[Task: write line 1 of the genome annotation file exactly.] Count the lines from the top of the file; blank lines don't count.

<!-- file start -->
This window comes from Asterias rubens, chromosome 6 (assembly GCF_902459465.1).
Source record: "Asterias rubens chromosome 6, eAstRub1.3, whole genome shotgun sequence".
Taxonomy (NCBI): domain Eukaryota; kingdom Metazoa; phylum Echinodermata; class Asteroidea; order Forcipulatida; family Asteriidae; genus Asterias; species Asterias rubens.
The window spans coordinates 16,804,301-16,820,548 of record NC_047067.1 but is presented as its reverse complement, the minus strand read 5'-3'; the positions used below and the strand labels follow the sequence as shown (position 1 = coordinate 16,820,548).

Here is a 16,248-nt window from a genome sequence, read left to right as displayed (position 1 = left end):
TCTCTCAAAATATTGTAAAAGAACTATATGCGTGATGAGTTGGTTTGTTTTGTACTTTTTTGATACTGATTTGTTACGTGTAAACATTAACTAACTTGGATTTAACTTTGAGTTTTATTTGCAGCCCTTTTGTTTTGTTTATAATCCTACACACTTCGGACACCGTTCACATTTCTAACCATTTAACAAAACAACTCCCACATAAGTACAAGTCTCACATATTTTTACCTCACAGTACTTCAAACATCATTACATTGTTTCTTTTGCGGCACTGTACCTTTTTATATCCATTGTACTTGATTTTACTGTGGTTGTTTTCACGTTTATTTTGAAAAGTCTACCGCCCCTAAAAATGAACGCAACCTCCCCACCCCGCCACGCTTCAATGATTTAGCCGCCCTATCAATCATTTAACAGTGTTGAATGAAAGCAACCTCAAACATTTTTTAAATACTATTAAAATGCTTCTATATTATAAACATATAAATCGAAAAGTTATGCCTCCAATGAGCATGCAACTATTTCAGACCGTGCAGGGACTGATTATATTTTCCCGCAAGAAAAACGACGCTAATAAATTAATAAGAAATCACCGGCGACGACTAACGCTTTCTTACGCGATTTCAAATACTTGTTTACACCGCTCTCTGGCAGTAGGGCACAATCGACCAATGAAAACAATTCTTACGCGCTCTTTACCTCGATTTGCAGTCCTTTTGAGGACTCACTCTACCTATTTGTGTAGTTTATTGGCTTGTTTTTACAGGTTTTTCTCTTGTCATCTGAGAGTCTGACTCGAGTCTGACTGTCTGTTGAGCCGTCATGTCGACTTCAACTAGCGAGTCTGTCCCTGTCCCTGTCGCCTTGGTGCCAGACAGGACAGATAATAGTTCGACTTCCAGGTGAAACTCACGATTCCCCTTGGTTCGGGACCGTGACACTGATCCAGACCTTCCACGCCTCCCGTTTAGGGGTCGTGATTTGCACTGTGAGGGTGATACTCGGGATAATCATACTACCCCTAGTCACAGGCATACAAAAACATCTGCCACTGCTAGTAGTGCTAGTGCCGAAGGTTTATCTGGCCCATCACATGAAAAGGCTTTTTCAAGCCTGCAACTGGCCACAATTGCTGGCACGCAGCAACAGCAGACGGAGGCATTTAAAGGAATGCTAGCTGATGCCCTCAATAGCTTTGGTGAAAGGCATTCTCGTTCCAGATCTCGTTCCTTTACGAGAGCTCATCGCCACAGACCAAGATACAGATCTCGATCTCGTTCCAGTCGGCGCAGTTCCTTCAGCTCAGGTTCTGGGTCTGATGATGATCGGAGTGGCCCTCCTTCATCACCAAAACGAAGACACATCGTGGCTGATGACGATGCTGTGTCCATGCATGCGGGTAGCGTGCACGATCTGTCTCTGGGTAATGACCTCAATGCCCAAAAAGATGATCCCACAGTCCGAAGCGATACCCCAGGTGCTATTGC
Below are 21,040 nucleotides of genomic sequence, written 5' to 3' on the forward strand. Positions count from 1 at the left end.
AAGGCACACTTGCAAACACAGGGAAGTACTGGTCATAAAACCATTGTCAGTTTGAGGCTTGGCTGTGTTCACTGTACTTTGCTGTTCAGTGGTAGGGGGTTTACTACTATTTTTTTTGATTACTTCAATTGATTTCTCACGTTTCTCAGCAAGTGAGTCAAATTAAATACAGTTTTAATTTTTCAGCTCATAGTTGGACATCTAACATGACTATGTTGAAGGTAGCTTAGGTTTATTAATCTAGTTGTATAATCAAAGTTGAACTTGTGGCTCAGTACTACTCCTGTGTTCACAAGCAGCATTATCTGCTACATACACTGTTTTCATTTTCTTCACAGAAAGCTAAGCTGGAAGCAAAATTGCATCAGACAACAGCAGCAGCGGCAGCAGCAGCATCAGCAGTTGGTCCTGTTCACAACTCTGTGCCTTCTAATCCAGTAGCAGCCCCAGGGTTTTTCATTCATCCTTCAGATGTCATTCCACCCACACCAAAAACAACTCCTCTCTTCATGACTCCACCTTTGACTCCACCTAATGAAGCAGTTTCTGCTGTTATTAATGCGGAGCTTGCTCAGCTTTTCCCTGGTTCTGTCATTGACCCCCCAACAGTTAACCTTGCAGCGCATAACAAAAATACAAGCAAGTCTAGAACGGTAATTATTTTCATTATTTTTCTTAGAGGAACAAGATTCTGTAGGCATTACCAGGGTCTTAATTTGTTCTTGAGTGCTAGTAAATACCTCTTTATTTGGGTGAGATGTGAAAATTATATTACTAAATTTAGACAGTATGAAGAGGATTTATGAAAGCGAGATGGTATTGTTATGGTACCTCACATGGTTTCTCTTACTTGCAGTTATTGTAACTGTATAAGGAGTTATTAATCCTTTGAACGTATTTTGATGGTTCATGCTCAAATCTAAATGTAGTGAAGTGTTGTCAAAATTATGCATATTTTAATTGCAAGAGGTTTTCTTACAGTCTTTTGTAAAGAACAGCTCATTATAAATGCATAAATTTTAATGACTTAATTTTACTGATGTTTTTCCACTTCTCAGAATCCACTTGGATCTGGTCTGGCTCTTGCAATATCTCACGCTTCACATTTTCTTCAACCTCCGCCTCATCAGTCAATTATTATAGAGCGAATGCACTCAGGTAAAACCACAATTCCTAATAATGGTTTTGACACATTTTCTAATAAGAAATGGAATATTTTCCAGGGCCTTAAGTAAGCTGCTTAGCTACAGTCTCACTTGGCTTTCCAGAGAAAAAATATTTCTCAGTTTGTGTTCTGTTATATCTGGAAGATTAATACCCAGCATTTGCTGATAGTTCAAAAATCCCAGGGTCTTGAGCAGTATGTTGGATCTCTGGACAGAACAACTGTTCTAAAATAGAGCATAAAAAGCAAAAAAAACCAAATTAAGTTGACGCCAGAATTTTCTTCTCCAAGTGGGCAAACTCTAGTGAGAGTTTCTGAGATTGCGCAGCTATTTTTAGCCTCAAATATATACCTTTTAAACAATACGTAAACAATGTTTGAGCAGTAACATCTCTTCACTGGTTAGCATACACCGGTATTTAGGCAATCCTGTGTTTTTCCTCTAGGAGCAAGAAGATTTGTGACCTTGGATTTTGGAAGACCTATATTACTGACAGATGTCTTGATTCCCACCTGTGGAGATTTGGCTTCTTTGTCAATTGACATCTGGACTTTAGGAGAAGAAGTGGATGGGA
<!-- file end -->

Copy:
This window comes from Asterias rubens, chromosome 6 (assembly GCF_902459465.1).